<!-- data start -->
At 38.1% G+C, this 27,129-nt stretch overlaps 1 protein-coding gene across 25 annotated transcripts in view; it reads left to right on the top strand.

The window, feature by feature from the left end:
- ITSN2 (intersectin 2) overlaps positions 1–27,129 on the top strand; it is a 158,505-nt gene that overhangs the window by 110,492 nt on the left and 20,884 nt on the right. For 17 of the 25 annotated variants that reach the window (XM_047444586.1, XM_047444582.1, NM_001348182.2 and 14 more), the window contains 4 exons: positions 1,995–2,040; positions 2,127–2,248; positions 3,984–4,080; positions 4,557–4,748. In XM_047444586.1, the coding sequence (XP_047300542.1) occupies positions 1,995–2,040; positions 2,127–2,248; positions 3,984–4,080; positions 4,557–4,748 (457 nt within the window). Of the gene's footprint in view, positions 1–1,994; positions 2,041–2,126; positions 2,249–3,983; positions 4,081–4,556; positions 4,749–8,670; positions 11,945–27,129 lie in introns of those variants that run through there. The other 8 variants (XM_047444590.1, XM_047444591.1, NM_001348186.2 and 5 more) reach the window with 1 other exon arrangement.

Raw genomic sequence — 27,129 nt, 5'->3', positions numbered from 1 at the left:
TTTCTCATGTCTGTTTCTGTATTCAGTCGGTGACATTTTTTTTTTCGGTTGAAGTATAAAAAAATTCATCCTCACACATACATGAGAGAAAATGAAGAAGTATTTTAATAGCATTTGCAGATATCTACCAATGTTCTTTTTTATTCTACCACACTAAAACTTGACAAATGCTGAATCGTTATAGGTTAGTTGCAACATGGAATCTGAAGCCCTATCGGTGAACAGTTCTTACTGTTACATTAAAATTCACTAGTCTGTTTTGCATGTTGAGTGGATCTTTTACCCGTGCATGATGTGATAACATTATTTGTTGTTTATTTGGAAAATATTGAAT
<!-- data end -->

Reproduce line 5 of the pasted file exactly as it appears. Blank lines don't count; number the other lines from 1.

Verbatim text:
TTTCTCATGTCTGTTTCTGTATTCAGTCGGTGACATTTTTTTTTTCGGTTGAAGTATAAAAAAATTCATCCTCACACATACATGAGAGAAAATGAAGAAGTATTTTAATAGCATTTGCAGATATCTACCAATGTTCTTTTTTATTCTACCACACTAAAACTTGACAAATGCTGAATCGTTATAGGTTAGTTGCAACATGGAATCTGAAGCCCTATCGGTGAACAGTTCTTACTGTTACATTAAAATTCACTAGTCTGTTTTGCATGTTGAGTGGATCTTTTACCCGTGCATGATGTGATAACATTATTTGTTGTTTATTTGGAAAATATTGAAT